Here we ascend to snobbery of manner, which is where all the action is, in its best-known form, inverse snobbery. Among bloggers Scott Chaffin, The Fat Guy, has mastered this tactic. By the time you’ve absorbed his assurances that he’s jes a bumpkin who dunno nuthin about nuthin he’s already removed the shiv from your back and wiped the blade. The Two Blowhards, Michael in particular, have raised inverse snobbery to high art. They constantly bemoan their “lousy Ivy League” education, the glorious fruits of which can be picked daily on their site — the most glorious, perhaps, being the liberty to sneer at an Ivy League education. Michael happily poor-mouths it in post after post, with references to his “addled” and “fuzzy” mind and failed career in journalism. But should any reader be so naive as to take these demurrals seriously and question his authority, out will come the whip hand. Scott, Michael, and Odoreida all tread in that perilous no-man’s-land between defense, which is never snobbish, and offense, which is.
Snobberies of manner can become dizzying. The most primitive is the political snob, secure that his advanced views show him to be a step up in human evolution. (Tim Hulsey demonstrates this to be literally true.) There is the self-knowledge snob, who knows only that he does not know, and that’s more than you can say. The philosophical ancestor of the self-knowledge snob is, of course, Socrates; Plato reports his conversations but the number of Athenians who punched him in the mouth has, alas, gone unrecorded. The self-knowledge snob often hangs about with his first cousin, the self-hatred snob, whose literary antecedents include Swift and Dostoevsky’s Underground Man, who employs his own perceived worthlessness to scourge the rest of the race. Fortunately you never see that kind of thing around here, no sirree.
Thus the disease. Epstein despairs of a cure:
You will have to take my word for it when I claim that I never act on what is my downward-looking snobbery, and that in everyday actions I am not a snobbish person. It is only in my thoughts that my snobbishness lives so active a life. Yet why can’t I leave it alone, let it go, continue to make my little distinctions, social observations, but do so without feeling just a touch of corrupting snobbery when going about it?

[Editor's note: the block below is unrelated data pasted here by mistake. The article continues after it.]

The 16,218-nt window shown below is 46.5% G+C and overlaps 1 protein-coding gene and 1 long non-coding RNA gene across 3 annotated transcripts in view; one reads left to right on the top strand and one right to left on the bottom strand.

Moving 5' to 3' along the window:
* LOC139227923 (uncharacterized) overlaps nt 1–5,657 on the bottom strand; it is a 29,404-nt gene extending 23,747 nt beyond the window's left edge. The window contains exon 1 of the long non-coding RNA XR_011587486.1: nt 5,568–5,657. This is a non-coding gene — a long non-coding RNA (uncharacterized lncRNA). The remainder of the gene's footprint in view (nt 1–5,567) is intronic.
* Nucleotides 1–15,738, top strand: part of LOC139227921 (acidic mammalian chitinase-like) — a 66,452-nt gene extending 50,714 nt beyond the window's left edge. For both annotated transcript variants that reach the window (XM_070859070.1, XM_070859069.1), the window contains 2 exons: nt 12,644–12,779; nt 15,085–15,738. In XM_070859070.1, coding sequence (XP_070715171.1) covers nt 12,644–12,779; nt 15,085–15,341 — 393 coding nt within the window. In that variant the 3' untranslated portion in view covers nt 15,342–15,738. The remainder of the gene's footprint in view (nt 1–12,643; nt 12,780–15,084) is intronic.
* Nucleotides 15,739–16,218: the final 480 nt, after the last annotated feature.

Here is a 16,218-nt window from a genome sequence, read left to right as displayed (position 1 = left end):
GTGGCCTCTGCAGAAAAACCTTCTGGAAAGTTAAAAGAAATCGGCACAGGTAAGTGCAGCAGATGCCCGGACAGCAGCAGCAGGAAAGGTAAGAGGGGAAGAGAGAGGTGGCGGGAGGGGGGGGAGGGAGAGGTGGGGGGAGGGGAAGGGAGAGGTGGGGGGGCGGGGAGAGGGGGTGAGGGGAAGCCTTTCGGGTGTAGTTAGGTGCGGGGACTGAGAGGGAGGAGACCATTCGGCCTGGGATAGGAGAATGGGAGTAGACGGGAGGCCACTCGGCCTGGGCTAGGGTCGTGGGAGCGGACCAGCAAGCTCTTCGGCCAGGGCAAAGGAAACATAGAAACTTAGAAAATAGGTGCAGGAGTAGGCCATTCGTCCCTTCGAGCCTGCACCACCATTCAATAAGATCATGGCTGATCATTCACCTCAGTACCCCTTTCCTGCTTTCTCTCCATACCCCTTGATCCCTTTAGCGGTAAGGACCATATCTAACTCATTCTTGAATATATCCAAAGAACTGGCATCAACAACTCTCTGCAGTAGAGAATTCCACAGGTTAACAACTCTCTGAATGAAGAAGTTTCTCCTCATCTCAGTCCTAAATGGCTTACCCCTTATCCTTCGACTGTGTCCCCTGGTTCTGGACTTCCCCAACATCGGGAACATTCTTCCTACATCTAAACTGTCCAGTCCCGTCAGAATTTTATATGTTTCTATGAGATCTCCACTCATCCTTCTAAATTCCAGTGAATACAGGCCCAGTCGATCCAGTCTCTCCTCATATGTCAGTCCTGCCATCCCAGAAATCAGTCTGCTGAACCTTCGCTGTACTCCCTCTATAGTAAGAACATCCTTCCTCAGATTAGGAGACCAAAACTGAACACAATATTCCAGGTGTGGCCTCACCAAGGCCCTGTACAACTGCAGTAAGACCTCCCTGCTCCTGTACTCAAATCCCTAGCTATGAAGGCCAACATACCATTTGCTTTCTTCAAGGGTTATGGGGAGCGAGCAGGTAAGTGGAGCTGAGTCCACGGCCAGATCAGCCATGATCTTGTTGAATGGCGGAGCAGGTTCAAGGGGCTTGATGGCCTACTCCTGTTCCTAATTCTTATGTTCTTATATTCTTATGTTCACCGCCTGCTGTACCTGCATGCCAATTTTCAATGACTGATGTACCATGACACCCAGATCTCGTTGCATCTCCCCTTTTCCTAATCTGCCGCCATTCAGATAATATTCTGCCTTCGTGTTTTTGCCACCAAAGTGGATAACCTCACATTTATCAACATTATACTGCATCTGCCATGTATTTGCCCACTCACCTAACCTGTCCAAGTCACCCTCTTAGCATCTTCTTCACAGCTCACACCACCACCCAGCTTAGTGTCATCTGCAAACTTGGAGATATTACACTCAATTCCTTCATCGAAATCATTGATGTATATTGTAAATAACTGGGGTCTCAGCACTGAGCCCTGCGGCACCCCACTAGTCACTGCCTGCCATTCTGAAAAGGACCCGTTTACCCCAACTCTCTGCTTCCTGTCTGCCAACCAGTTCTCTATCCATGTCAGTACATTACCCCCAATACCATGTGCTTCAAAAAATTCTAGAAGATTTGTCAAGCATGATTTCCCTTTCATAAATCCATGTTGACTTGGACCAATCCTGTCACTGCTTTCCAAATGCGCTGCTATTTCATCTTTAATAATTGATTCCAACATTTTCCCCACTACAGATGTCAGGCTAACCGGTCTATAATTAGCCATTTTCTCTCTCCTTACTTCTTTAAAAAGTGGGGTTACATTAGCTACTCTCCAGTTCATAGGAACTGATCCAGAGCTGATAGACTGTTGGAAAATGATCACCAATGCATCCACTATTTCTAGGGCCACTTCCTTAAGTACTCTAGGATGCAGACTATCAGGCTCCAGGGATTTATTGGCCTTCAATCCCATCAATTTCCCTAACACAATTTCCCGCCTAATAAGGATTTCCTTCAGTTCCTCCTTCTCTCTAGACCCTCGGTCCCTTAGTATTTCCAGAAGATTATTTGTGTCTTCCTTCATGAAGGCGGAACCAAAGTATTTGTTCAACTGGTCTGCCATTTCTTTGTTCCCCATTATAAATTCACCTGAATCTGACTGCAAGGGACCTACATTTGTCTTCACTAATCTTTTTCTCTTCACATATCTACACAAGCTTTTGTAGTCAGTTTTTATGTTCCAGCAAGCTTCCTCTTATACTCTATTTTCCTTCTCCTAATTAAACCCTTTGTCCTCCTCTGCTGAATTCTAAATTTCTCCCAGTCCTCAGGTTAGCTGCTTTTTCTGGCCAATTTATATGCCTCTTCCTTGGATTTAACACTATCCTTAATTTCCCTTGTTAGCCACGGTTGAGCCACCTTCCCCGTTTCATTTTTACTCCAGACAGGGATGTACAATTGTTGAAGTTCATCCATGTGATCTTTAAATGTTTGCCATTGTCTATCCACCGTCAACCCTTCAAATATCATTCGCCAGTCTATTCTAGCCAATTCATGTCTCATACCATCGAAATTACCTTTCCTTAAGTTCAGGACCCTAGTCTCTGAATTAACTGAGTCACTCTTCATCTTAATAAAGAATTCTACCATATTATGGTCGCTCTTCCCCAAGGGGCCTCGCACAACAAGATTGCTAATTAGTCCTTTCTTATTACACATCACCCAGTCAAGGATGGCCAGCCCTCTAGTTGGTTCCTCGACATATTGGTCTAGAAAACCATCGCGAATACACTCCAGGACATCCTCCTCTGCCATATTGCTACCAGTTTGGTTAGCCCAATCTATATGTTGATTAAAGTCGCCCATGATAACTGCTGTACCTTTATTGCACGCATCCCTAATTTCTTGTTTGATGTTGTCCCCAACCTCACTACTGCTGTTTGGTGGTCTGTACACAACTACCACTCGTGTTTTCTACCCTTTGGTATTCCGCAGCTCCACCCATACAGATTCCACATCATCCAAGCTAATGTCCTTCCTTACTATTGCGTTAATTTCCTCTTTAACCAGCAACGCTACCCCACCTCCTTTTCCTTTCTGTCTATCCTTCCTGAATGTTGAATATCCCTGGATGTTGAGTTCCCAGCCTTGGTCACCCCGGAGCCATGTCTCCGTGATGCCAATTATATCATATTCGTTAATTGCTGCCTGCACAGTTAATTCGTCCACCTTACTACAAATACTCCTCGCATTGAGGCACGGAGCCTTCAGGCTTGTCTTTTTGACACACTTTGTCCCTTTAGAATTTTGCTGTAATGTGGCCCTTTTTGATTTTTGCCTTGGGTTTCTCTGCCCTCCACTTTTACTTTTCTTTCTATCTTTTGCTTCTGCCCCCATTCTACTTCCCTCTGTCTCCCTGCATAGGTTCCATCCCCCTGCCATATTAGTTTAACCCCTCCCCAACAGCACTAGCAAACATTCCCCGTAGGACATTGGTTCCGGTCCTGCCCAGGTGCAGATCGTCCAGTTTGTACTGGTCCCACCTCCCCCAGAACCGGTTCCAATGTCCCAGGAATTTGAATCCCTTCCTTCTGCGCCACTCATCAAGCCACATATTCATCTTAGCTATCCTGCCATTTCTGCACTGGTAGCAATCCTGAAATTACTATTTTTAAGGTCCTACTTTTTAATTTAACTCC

Many adjectives spring to mind to describe this passage, “searching” not among them. What happened to “acting on that reckoning” anyway? It’s all very New Testament for a writer who makes such a point of being Jewish, and it had a familiar ring. Then I remembered: Jimmy Carter! Committing adultery in his heart as a nation snickered.
W.H. Auden, who thought himself a Christian, claims one warm June evening in 1933 to have been sitting with three colleagues — fellow teachers at a boys’ school, two women and a man — and for the first time his life he “knew exactly — because thanks to the power, I was doing it — what it means to love one’s neighbor as oneself… [I] recalled with shame the many occasions on which I had been spiteful, snobbish, selfish, but the immediate joy was greater than the shame, for I knew that, so long as I was possessed with the spirit, it would be literally impossible for me deliberately to injure another human being.” The heightened feeling, he says, continued for roughly two hours, and lasted, in diminishing force, for two more days.
After which I guess he got the all-clear to resume stealing candy from children.
What Auden apparently had undergone is the experience, or vision, of agape, or Christian love feast, in which one feels a purity of love for all human beings, without invidious distinctions of any kind, the powerfully certain feeling that one’s fellows are worthy of the same respect, sympathy, and consideration as one pays oneself. Wholehearted love with the power of pure objectivity behind it, how glorious it must have been to undergo — and as Auden was too honest not to add, all but impossible to maintain.
Give Auden some credit: he kept warm for his mystic vision, unlike Tolstoy, who insisted on walking Christ-like, heart full of love for the Russian peasantry, into a raging blizzard to his death. But we need nothing so drastic. Instead of loving the peasants more, we might try loving ourselves a little less. Or at least a little more realistically.
(Update: Scott Chaffin comments.)